After Oliver Bjorkstrand finished a red-hot second half of the season for the Blue Jackets, he headed home to Denmark on the same page as head coach John Tortorella.
Both looked at the tale of two seasons put together by the talented winger -- three goals in his first 30 games last year followed by 20 the rest of the campaign, including a scorching nine goals in 10 games to cap the campaign -- and agreed the next step in Bjorkstrand's development was to produce for a full season.
"He has to find his determination right away without someone prodding him -- meaning me," Tortorella said early in camp. "I think it's part of maturity. It's part of the process for a young player."
How to do it?
"Just get the same mind-set as I had at the end of the season," Bjorkstrand said when he reported to camp. "That's really the only way I can explain it. I should be in the same shape and all that, if not better. It's just a mind-set. How I find that mind-set, that's up to my brain or myself to figure out."
Five games into the season, it appears to be working for the Danish winger. Bjorkstrand is tied for the team lead with two goals, including a dandy that came at a crucial time in the Blue Jackets' Saturday night win over previously unbeaten Carolina.
Moments after the Hurricanes scored to take a 2-1 lead early in the second period -- and with PNC Arena rocking, fully confident the home team was about to put the gas pedal down to extend its winning streak -- Bjorkstrand took the puck in the right corner and skated behind the net.
He had Sebastian Aho trailing him the whole way, but Bjorkstrand had the strength to pull out from behind the net and work his way to the slot. From there, he still had a step on the Canes forward and plenty of ice to shoot in, unleashing a twisted wrister that went over goalie James Reimer's left shoulder.
Video: CBJ@CAR: Bjorkstrand scores after cycling around
The fantastic individual effort tied the game at 2 just 17 seconds after the Canes' goal, and Columbus never trailed again on the way to a 3-2 victory.
"I was trying to hold on to the puck, and I saw a little bit of open ice," he said. "That was a little bit of a confidence thing. Something I have to do more of is hold on to (the puck), and when I see open ice, believing I can get to a good area and shoot it. It's something I'd like to keep working on."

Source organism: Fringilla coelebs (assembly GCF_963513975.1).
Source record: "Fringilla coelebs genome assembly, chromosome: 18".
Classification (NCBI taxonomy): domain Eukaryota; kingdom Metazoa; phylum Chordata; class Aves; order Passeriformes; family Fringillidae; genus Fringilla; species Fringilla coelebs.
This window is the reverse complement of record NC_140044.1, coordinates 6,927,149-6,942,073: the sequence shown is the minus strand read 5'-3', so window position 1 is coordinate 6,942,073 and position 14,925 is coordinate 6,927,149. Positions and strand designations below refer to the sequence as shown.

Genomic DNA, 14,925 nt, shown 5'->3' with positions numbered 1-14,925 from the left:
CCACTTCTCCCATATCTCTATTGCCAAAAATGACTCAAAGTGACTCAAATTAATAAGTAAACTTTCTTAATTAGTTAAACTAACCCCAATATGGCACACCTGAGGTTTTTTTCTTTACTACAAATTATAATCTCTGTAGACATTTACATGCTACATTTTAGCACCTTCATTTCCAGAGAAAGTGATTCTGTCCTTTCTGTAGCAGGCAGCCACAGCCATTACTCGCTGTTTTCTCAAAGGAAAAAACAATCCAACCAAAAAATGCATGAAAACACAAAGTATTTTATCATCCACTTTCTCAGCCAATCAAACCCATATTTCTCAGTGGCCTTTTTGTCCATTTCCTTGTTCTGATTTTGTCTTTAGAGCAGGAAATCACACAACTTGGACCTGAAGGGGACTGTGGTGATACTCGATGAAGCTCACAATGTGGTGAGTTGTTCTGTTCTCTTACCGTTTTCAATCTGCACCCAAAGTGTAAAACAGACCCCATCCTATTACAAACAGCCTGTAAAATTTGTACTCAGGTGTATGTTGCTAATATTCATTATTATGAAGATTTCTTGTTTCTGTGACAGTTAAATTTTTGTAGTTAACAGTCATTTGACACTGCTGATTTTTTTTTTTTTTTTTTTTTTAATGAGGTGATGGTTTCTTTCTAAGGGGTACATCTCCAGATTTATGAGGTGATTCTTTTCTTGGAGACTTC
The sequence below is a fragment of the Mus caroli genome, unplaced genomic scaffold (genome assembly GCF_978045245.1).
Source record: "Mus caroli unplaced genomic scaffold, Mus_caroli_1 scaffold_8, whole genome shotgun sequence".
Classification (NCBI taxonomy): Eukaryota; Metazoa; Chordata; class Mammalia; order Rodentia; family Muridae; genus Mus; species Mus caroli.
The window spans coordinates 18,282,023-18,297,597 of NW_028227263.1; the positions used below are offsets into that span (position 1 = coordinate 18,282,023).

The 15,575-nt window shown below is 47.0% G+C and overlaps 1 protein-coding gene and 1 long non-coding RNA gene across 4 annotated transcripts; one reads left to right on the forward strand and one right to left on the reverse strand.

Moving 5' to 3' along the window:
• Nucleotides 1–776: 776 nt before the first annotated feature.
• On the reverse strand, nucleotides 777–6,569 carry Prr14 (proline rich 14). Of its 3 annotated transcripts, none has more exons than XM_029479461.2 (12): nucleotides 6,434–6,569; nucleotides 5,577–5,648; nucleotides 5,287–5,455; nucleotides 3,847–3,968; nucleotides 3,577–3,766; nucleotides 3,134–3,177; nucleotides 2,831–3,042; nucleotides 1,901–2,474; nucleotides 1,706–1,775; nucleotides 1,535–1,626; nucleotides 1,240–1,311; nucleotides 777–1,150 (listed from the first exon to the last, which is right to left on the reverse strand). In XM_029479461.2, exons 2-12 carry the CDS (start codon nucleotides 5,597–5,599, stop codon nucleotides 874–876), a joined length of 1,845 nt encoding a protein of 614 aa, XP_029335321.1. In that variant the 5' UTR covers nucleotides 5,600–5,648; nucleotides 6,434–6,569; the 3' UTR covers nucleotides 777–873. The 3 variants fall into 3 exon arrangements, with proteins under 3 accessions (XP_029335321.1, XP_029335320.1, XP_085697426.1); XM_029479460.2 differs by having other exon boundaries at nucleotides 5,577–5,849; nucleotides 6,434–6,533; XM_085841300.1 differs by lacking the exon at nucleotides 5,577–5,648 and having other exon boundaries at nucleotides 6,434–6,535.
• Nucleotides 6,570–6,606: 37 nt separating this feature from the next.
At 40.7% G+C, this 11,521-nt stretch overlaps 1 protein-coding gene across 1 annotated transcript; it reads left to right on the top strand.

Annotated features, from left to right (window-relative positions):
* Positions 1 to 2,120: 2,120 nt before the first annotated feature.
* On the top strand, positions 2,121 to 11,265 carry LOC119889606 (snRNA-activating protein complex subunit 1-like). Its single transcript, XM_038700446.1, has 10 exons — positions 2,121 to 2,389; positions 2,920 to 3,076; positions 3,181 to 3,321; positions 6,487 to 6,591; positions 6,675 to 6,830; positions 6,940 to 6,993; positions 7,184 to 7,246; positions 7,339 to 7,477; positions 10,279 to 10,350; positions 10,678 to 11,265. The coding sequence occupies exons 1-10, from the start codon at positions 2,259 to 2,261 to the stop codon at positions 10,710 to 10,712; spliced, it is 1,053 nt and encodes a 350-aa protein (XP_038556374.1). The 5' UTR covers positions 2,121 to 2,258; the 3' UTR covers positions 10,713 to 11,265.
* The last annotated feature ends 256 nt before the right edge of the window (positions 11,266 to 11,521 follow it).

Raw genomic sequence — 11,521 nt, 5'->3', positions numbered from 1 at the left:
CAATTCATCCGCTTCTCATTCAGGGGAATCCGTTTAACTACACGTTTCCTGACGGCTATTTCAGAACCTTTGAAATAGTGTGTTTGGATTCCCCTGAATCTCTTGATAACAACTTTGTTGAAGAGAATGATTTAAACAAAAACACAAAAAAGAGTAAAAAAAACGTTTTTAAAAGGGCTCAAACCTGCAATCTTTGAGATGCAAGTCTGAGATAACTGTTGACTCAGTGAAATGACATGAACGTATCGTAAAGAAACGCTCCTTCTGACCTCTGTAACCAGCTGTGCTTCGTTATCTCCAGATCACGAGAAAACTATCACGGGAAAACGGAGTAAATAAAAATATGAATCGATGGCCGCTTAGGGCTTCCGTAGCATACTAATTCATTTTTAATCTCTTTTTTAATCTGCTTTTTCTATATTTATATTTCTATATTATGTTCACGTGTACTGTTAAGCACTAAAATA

No one should be surprised Bjorkstrand - who has a quick and deceptive release, not to mention impeccable accuracy on his shot - was able to snipe Reimer, but what might be most impressive so far is his ability to protect the puck and win battles.
That was an area where Bjorkstrand struggled a year ago when he was going through his early-season slump, but Tortorella has seen growth in that area.
"It's nice to see him get rewarded because I think he's been one of our stronger players on the puck," Tortorella said after the win.
The head coach said the player and coach had had a discussion about that very subject early in the season after the game two loss to Pittsburgh, and Bjorkstrand has replied with a pair of goals in the past three games and nearly had another, drilling the crossbar with a laser beam of a shot in the loss Friday night to Anaheim.
Bjorkstrand is also one of two Blue Jackets players through five games not to be on the ice this year for a goal against at 5-on-5, and Columbus has a 10-6 edge in high-danger chances when he's been on the ice.
There is certainly a long way to go, but the early returns for Bjorkstrand are that in many ways he's picking up where he left off a season ago.
"I want to have a good start to the season," Bjorkstrand said. "That's something I've been talking about for a long time. That's what I'm working for, and I feel I've had a few good games, but it doesn't stop here. Obviously I have to keep going and build on it."